There is a similar version with a bicycle, that is easier to figure out experimentally: in what direction will a bicycle move if you pull back on a pedal that is at the bottom of the stroke? You are pulling back, but in doing so, are creating a torque on the back wheel that should propel it forward...

The answer is simpler than it seems. In both cases, if there is any movement, it will be in the direction of the external force. In both cases there is a frictional force that opposses movement, and that will prevent any from happenning until a threshold is reached, and then you will start having sliding, not rolling, and the movement will happen in the direction of the outside force.

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"Sliding, not rolling" - How do we know that when the threshold is reached, we will not also get rolling in addition to sliding? – LarsH Mar 8 at 12:07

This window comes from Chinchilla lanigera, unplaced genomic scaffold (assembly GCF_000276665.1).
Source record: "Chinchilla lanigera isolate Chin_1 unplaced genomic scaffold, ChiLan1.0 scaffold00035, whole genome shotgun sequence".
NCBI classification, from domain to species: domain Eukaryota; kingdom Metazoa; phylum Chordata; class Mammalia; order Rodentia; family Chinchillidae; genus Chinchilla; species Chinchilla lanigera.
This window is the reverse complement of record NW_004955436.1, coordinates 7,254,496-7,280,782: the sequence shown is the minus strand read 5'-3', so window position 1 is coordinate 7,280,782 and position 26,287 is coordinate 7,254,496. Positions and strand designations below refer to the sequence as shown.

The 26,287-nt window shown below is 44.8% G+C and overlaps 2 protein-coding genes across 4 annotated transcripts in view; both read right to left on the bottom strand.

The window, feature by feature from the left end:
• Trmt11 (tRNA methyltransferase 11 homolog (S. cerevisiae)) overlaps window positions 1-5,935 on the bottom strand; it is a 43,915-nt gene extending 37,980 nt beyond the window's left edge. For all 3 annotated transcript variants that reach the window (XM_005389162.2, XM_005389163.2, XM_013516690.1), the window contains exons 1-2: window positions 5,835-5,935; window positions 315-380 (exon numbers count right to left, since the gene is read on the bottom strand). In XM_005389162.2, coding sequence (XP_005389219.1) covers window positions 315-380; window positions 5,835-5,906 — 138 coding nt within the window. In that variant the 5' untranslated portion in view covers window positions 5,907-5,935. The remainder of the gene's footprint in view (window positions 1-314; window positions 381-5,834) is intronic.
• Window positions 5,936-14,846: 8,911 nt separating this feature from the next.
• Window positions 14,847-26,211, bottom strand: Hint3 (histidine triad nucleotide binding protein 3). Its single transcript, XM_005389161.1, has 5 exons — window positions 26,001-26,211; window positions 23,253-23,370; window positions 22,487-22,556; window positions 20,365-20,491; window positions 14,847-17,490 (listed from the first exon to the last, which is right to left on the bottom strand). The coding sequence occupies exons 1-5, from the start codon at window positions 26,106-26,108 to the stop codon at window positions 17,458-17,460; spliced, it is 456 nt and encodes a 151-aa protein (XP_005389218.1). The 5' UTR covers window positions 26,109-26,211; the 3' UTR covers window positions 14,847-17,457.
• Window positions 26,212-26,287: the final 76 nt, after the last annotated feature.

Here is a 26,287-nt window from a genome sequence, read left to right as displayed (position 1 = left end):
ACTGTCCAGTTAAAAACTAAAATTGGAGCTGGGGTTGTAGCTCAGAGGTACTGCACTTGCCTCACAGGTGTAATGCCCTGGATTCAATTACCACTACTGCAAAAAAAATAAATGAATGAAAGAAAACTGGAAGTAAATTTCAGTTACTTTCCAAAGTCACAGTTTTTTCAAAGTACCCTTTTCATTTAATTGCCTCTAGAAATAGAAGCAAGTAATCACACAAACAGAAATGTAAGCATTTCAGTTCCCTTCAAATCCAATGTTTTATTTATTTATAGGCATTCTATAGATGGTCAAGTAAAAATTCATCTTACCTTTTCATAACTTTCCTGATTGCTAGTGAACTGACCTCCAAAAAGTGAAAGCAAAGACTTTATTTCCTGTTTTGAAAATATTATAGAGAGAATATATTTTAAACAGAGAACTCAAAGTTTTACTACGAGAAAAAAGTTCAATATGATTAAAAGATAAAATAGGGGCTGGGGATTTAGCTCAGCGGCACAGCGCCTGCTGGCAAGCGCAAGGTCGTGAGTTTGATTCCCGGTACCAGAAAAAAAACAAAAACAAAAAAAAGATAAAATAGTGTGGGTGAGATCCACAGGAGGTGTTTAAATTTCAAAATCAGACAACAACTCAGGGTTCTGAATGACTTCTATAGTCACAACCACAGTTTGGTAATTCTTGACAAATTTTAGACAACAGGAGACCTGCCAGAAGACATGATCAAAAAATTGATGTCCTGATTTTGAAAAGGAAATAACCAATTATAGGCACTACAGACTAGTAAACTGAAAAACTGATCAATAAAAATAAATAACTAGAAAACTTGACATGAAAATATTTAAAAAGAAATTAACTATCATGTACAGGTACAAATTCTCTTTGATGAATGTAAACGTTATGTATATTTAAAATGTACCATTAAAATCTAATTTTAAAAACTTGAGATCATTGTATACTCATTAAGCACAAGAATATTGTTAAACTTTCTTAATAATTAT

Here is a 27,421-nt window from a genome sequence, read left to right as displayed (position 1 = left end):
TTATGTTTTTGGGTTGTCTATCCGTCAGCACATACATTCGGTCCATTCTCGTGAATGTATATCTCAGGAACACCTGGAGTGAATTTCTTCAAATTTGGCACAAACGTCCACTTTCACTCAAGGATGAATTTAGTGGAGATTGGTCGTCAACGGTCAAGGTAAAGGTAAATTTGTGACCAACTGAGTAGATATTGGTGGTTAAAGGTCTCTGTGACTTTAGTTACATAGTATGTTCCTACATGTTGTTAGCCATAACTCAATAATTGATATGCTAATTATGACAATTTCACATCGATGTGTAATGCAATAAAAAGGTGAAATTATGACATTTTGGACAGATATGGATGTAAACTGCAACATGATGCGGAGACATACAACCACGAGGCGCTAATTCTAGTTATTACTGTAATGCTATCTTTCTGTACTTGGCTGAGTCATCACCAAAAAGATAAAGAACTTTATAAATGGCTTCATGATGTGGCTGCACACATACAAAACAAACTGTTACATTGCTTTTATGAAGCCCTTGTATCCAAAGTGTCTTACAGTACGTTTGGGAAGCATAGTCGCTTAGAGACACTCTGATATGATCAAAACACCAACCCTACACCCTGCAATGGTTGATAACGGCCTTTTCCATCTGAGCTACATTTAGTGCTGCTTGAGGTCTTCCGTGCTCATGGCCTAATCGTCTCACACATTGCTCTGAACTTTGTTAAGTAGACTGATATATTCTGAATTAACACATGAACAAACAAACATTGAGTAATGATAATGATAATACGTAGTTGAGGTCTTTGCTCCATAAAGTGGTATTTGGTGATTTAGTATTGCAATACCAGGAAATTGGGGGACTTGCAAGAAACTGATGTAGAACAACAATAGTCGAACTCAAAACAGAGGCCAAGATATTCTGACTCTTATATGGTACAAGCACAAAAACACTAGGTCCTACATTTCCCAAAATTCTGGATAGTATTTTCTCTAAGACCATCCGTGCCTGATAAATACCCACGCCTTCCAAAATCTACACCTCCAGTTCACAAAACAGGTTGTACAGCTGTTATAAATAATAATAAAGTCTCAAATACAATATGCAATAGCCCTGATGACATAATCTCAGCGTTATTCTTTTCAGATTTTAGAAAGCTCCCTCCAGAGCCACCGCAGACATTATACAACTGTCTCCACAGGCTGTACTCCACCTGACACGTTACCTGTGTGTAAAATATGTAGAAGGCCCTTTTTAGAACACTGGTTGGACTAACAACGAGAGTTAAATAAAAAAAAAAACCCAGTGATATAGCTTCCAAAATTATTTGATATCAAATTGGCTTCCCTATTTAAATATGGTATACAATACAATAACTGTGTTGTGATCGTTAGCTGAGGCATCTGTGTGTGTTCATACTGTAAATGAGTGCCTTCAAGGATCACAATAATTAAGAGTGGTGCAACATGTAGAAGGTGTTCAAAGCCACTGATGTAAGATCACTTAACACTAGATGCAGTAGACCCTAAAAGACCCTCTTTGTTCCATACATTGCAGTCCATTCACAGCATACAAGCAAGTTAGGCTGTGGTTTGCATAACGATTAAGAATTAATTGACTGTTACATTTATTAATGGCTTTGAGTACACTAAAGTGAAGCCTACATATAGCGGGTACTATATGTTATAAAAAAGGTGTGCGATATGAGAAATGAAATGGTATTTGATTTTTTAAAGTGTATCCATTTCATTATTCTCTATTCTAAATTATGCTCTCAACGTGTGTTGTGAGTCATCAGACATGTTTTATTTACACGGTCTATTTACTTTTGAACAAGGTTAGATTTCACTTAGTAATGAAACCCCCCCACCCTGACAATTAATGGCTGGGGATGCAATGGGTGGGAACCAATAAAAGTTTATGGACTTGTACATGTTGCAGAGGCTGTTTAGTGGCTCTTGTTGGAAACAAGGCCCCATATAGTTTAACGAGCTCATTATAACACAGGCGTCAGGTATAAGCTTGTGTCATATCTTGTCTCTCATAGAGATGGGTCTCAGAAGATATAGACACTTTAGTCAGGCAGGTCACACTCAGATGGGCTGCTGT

Let's say the bigger radius is $r_1$ and the smaller one $r_2$. The question really has to do with the direction of friction force. I assign the friction coefficient $\mu$, make the direction the force is acting as positive motion and write the sum of the forces in the horizontal direction, and sum of moments about the center:

$$F-\mu\, m g\, {\rm sign}(v+r_1 \omega) = m \dot{v} \\ F r_2 - \mu\, m g\, r_1\, {\rm sign}(v+r_1 \omega) = I \dot{\omega}$$

where ${\rm sign}()$ returns -1,0 or 1 depending on the sign of the argument, and $v$ is linear velocity of center, $\omega$ angular velocity of center, $m$ the total mass, and $I$ the mass moment of inertia at the center.

There are three posibilities:

1. Yo-yo is rolling with the contact point velocity zero, $v+\omega r_1=0$ and motion $$v = \frac{F}{m} t \\ \omega = \frac{F r_2}{I} t$$